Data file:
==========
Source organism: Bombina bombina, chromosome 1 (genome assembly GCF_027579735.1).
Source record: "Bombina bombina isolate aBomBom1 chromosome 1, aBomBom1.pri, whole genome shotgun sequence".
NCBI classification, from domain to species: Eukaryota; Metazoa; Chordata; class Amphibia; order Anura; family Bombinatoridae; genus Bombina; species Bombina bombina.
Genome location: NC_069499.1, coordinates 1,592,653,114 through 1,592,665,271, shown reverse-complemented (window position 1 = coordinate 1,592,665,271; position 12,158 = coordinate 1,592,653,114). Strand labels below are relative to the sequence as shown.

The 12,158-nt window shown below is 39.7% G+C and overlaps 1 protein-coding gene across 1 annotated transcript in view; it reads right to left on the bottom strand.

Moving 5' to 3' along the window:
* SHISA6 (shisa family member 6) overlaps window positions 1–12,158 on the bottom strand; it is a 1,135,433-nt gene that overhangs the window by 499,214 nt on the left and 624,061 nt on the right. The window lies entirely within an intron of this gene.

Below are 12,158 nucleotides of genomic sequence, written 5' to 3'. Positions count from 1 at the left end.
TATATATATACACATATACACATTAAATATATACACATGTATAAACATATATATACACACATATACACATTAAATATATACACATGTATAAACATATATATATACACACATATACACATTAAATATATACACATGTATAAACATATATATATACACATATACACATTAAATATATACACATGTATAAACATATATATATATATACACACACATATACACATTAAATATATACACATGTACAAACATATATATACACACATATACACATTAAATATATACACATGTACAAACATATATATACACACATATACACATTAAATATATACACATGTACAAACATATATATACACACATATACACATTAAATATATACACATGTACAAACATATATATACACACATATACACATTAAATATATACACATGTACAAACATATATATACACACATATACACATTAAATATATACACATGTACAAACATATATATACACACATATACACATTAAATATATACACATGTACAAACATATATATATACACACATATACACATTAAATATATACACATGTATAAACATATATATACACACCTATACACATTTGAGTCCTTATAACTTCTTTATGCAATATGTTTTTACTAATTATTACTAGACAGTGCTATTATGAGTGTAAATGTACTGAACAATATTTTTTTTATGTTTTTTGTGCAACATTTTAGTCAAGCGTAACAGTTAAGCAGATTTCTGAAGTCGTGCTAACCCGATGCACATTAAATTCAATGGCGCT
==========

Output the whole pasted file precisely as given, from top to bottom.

Source organism: Bombina bombina, chromosome 1 (genome assembly GCF_027579735.1).
Source record: "Bombina bombina isolate aBomBom1 chromosome 1, aBomBom1.pri, whole genome shotgun sequence".
NCBI classification, from domain to species: Eukaryota; Metazoa; Chordata; class Amphibia; order Anura; family Bombinatoridae; genus Bombina; species Bombina bombina.
Genome location: NC_069499.1, coordinates 1,592,653,114 through 1,592,665,271, shown reverse-complemented (window position 1 = coordinate 1,592,665,271; position 12,158 = coordinate 1,592,653,114). Strand labels below are relative to the sequence as shown.

The 12,158-nt window shown below is 39.7% G+C and overlaps 1 protein-coding gene across 1 annotated transcript in view; it reads right to left on the bottom strand.

Moving 5' to 3' along the window:
* SHISA6 (shisa family member 6) overlaps window positions 1–12,158 on the bottom strand; it is a 1,135,433-nt gene that overhangs the window by 499,214 nt on the left and 624,061 nt on the right. The window lies entirely within an intron of this gene.

Below are 12,158 nucleotides of genomic sequence, written 5' to 3'. Positions count from 1 at the left end.
TATATATATACACATATACACATTAAATATATACACATGTATAAACATATATATACACACATATACACATTAAATATATACACATGTATAAACATATATATATACACACATATACACATTAAATATATACACATGTATAAACATATATATATACACATATACACATTAAATATATACACATGTATAAACATATATATATATATACACACACATATACACATTAAATATATACACATGTACAAACATATATATACACACATATACACATTAAATATATACACATGTACAAACATATATATACACACATATACACATTAAATATATACACATGTACAAACATATATATACACACATATACACATTAAATATATACACATGTACAAACATATATATACACACATATACACATTAAATATATACACATGTACAAACATATATATACACACATATACACATTAAATATATACACATGTACAAACATATATATACACACATATACACATTAAATATATACACATGTACAAACATATATATATACACACATATACACATTAAATATATACACATGTATAAACATATATATACACACCTATACACATTTGAGTCCTTATAACTTCTTTATGCAATATGTTTTTACTAATTATTACTAGACAGTGCTATTATGAGTGTAAATGTACTGAACAATATTTTTTTTATGTTTTTTGTGCAACATTTTAGTCAAGCGTAACAGTTAAGCAGATTTCTGAAGTCGTGCTAACCCGATGCACATTAAATTCAATGGCGCT